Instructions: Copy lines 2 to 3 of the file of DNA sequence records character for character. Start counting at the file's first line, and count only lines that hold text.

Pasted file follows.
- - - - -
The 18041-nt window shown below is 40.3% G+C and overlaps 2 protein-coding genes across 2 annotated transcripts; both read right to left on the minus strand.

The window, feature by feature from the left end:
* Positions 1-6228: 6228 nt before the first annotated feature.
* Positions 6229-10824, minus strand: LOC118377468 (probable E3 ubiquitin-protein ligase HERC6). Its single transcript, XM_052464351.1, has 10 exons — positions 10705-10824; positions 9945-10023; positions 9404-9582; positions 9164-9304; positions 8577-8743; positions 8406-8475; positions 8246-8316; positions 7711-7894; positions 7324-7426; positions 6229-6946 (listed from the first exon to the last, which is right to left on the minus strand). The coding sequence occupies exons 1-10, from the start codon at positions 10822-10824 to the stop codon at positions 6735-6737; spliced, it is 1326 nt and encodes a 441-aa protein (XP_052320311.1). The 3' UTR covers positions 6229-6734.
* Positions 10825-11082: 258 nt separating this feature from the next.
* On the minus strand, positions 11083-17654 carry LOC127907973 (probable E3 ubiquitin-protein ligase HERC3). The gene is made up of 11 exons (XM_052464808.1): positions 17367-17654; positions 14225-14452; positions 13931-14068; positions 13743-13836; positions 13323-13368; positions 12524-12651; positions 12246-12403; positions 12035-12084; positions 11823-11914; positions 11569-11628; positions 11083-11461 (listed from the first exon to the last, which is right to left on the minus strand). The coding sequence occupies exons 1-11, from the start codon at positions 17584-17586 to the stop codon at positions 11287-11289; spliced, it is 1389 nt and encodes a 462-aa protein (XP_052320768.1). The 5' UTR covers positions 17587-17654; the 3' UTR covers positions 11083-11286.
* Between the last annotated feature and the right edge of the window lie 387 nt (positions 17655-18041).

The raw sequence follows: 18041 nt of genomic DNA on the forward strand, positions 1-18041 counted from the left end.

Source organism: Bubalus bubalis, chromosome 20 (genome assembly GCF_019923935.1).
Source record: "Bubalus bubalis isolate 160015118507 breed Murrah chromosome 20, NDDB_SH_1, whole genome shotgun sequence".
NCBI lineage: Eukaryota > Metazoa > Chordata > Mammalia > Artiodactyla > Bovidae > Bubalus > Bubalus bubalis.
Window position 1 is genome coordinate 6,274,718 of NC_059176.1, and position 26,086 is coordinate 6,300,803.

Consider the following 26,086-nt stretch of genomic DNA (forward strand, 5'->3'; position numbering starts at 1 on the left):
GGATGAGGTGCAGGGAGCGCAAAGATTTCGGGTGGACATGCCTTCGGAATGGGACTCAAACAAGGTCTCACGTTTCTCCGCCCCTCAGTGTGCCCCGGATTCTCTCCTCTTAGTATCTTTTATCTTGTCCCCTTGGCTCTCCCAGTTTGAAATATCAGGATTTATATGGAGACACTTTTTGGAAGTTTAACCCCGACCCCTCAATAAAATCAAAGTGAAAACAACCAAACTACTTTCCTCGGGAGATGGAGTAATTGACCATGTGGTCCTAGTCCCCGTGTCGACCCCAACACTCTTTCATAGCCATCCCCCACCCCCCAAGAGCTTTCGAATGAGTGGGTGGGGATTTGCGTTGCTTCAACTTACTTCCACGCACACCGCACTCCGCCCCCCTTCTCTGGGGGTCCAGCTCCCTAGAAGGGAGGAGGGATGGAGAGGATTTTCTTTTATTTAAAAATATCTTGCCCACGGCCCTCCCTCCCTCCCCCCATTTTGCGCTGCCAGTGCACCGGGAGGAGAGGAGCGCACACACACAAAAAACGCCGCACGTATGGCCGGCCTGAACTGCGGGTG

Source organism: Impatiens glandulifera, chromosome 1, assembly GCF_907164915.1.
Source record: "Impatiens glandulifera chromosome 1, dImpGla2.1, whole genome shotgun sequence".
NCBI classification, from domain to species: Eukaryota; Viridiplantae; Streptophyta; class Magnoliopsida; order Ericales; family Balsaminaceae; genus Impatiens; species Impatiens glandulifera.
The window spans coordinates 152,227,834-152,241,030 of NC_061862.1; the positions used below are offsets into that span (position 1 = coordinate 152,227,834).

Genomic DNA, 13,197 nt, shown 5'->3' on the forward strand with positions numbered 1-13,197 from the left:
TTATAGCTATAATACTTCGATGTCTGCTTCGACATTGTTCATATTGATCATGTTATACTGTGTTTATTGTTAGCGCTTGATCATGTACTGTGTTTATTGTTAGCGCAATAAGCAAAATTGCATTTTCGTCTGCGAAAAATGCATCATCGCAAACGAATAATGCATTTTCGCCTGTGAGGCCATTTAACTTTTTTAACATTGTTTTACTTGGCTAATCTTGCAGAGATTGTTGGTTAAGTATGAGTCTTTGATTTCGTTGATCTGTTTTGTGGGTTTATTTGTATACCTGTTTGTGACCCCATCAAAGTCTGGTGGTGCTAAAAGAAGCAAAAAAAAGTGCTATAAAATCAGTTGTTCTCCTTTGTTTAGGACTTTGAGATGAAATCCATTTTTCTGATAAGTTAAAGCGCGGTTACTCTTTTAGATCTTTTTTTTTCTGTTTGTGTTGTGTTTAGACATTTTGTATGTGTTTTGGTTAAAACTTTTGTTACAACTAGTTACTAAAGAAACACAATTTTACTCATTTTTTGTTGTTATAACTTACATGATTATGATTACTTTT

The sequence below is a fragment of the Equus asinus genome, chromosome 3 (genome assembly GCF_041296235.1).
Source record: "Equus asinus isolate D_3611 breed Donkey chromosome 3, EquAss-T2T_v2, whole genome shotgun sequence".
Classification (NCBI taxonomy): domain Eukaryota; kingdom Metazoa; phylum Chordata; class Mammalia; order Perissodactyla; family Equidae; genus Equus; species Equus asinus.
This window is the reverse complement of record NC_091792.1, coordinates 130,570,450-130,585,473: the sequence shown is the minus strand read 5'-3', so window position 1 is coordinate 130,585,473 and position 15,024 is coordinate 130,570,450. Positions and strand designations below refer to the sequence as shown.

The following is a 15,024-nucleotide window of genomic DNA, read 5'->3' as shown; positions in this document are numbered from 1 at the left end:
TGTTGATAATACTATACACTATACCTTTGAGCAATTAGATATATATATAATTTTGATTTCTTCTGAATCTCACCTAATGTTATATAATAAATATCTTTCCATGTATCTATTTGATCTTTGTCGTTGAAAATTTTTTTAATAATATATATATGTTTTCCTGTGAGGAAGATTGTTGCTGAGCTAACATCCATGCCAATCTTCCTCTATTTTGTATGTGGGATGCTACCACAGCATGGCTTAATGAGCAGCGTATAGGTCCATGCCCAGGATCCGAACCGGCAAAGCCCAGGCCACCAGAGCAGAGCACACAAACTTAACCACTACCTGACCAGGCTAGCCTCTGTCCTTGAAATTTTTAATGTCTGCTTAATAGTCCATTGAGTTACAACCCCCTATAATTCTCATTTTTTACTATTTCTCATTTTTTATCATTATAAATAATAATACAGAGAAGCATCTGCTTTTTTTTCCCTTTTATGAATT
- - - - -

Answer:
The window, feature by feature from the left end:
* Positions 1-6228: 6228 nt before the first annotated feature.